Florida: Two weeks ago, the Fair Elections Legal Network, Project Vote, Advancement Project, and other civil rights organizations, sent Florida Secretary of State Ken Detzner a letter asking him to cease a voter purge program that threatens eligible voters’ right to vote and is illegal under the National Voter Registration Act. The state has until next week to respond. Additionally, the U.S. Department of Justice sent Florida a letter agreeing with the above letter that the voter purging program is impermissible under the National Voter Registration Act’s (NVRA) because the law bans systematic removal of voters for the voting rolls within 90 days of an election for federal office. Florida’s primary is scheduled for August 14, 2012. The DOJ also found that the program violates the Voting Rights Act because changes that affect voting laws must be submitted for review to the DOJ before they are enacted. It is expected that Florida will continue the voter purge program despite objections from the DOJ and voting and civil rights organizations.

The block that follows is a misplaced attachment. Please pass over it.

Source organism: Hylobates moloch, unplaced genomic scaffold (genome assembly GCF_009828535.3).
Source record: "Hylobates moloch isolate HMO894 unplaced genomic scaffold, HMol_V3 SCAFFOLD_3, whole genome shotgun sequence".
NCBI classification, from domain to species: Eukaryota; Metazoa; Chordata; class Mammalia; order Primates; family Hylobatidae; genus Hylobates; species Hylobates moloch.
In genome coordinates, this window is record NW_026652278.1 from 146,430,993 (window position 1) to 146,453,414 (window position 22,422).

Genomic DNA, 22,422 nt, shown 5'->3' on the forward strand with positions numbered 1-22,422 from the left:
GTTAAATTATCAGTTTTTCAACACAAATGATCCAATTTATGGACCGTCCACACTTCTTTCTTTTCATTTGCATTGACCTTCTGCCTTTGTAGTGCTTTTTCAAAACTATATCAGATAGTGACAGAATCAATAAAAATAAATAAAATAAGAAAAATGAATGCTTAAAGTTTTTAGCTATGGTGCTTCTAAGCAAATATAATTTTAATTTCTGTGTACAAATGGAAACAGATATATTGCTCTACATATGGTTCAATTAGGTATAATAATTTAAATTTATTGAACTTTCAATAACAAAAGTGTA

The Florida Association of Supervisors of Election advised county election supervisors to “cease any further action until the issues raised by the Department of Justice are resolved between the parties or by a Court.'' Miami-Dade and Broward counties have both said that they will immediately stop the removal of any voters from the voter rolls.
Michigan: Three bills (SB 751, SB 754, and SB 803) that would require photo ID to vote absentee, restrict voter registration drives, and require voters to affirm their U.S. citizenship before voting will likely be voted on by the full House next week. The bills have already passed the Senate.